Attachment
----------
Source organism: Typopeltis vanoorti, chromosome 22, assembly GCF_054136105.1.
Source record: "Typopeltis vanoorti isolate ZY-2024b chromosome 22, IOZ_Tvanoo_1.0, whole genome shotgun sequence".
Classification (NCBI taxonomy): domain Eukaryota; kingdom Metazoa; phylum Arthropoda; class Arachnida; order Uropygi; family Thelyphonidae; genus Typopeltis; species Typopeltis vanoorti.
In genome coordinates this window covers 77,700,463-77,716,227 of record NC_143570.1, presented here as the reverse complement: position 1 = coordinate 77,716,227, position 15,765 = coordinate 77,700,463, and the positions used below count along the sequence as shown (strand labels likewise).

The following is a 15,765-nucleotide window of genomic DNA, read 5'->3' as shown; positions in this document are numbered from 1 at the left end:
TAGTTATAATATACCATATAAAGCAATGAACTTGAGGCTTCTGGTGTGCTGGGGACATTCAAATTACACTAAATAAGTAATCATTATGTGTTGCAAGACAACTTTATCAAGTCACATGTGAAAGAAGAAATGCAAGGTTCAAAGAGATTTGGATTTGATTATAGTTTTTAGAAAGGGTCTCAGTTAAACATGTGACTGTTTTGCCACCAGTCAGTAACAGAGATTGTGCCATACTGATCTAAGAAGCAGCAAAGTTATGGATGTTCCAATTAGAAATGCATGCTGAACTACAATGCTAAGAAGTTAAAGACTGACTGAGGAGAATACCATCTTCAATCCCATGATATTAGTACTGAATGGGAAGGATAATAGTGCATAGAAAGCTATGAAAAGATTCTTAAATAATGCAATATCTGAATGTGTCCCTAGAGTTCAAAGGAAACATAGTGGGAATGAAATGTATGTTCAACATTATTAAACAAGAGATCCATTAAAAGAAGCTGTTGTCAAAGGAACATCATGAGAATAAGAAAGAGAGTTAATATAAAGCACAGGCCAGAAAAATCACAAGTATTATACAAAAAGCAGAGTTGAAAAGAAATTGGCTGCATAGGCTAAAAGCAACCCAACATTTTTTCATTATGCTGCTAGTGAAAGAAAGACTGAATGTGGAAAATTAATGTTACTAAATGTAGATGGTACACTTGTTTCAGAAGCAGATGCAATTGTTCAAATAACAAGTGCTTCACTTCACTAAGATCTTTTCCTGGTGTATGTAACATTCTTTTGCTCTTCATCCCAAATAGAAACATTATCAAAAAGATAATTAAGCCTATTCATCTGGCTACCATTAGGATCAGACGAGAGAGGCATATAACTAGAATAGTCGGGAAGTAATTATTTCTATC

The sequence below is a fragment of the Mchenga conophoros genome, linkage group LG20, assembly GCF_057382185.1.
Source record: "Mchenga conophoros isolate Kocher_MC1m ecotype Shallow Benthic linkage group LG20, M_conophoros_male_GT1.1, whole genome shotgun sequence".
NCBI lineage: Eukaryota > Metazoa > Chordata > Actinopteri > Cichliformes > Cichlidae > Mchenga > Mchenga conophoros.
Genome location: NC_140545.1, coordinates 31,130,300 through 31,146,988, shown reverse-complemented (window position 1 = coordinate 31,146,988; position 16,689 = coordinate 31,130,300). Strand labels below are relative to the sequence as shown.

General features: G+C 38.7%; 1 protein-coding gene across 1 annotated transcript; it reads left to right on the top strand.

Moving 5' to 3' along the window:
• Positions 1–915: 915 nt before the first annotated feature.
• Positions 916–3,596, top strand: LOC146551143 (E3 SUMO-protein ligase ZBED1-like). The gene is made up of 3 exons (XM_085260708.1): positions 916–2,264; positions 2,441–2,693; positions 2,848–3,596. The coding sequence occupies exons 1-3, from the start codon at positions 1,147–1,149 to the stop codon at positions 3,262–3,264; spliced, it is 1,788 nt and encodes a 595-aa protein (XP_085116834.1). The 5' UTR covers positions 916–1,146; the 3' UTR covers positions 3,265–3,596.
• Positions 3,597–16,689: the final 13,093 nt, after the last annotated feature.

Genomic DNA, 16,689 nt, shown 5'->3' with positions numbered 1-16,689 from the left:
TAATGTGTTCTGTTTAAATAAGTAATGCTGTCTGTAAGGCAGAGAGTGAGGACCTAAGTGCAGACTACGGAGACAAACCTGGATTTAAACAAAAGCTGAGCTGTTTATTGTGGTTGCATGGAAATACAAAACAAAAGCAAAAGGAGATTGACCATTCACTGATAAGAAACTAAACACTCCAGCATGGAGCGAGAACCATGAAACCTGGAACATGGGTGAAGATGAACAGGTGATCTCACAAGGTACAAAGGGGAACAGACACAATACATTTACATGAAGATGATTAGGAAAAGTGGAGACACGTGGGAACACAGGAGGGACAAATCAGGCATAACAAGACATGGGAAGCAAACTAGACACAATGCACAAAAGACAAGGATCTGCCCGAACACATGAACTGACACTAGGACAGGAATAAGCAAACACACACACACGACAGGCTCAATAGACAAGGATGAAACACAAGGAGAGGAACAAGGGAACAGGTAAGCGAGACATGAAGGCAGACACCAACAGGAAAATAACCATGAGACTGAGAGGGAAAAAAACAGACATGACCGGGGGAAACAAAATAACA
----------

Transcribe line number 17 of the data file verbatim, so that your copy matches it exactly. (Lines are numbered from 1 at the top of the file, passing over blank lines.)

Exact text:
TAATGTGTTCTGTTTAAATAAGTAATGCTGTCTGTAAGGCAGAGAGTGAGGACCTAAGTGCAGACTACGGAGACAAACCTGGATTTAAACAAAAGCTGAGCTGTTTATTGTGGTTGCATGGAAATACAAAACAAAAGCAAAAGGAGATTGACCATTCACTGATAAGAAACTAAACACTCCAGCATGGAGCGAGAACCATGAAACCTGGAACATGGGTGAAGATGAACAGGTGATCTCACAAGGTACAAAGGGGAACAGACACAATACATTTACATGAAGATGATTAGGAAAAGTGGAGACACGTGGGAACACAGGAGGGACAAATCAGGCATAACAAGACATGGGAAGCAAACTAGACACAATGCACAAAAGACAAGGATCTGCCCGAACACATGAACTGACACTAGGACAGGAATAAGCAAACACACACACACGACAGGCTCAATAGACAAGGATGAAACACAAGGAGAGGAACAAGGGAACAGGTAAGCGAGACATGAAGGCAGACACCAACAGGAAAATAACCATGAGACTGAGAGGGAAAAAAACAGACATGACCGGGGGAAACAAAATAACA